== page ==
Growing up, I was an extremely creative child. I remember having aspirations to be a fashion designer, singer-songwriter, dancer, actress, and writer at certain points in my life. By my senior year of high school, I was determined to study music in college and become a singer. My parents however were not in support of that. And after many heated arguments, I decided to major in International Relations and now I am PhD student in African Studies.
But about the rest of us---whose passions, dreams, and desires never quite fit within the lines of the coloring book?
A majority of us share this same story of aborted dreams and deferred hopes. We were not exposed to the plethora of career choices and life-long passions outside the traditional professions of medicine, law, engineering, and finance. According to most of our parents, these professions would bring us respect and financial security because they did not want us to suffer what they did. But what about the rest of us —whose passions, dreams and desires never quite fit within the lines of the coloring book? Those who want to be creatives: dancers, artists, filmmakers, writers, musicians, fashion designers, and etcetera.
Given the reality of our globalized era, anything is rapidly becoming possible. Nowadays, African creatives pervade global pop culture from fashion to music to art to literature to Hollywood. Innovative companies like Airbnb, Uber and Facebook have also shown us the practical value of creativity in industry. Therefore, now is the time for unconventionality. Now is the time for us to build those collaborative networks across disciplinary and professional boundaries that will not only thrust Africa into the limelight positively but also keep us there for good. In order for us to accomplish this, Africa needs dynamic thought-leaders, who are unafraid of new ways of thinking and being. Africa needs passionate, creative, and dedicated individuals who are willing to pledge their lives to revolutionize the state of the Continent. Africa needs me. Nigeria needs me.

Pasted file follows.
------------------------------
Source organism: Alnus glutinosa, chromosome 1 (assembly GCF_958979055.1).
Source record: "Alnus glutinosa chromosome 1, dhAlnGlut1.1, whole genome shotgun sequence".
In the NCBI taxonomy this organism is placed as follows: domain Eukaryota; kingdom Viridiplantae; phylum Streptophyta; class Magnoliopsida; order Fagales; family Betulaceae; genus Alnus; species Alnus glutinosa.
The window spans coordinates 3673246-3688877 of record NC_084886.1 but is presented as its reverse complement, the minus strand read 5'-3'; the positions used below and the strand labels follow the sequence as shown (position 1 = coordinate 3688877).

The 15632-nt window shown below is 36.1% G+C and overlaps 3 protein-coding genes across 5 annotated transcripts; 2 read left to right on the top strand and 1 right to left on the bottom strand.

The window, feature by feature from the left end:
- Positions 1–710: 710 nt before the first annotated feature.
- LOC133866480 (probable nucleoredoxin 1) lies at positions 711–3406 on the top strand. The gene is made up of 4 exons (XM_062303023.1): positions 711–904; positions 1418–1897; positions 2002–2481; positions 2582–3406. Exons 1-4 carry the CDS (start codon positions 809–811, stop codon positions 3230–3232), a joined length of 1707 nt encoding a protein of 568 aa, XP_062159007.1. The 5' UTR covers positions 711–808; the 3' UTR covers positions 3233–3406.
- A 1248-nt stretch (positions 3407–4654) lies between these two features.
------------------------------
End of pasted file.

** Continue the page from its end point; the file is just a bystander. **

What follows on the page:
I started Orisun Collective in order to inspire young Nigerian children not to limit themselves from the start, to think and dream beyond the circumstances (family, neighborhood, city, country) in which they have been born in, and to imagine limitless possibilities for their future.
Although I did not live out my then dream of becoming a singer, looking back I am extremely grateful for these experiences because they taught me how to imagine numerous possibilities for my future as a young African immigrant girl in America. Through them, I was able to discover my purpose and identify my life-long passion of creative arts, education and community-building in Nigeria. This why I started Orisun Collective in order to inspire young Nigerian children not to limit themselves from the start, to think and dream beyond the circumstances (family, neighborhood, city, country) in which they have been born in, and to imagine limitless possibilities for their future.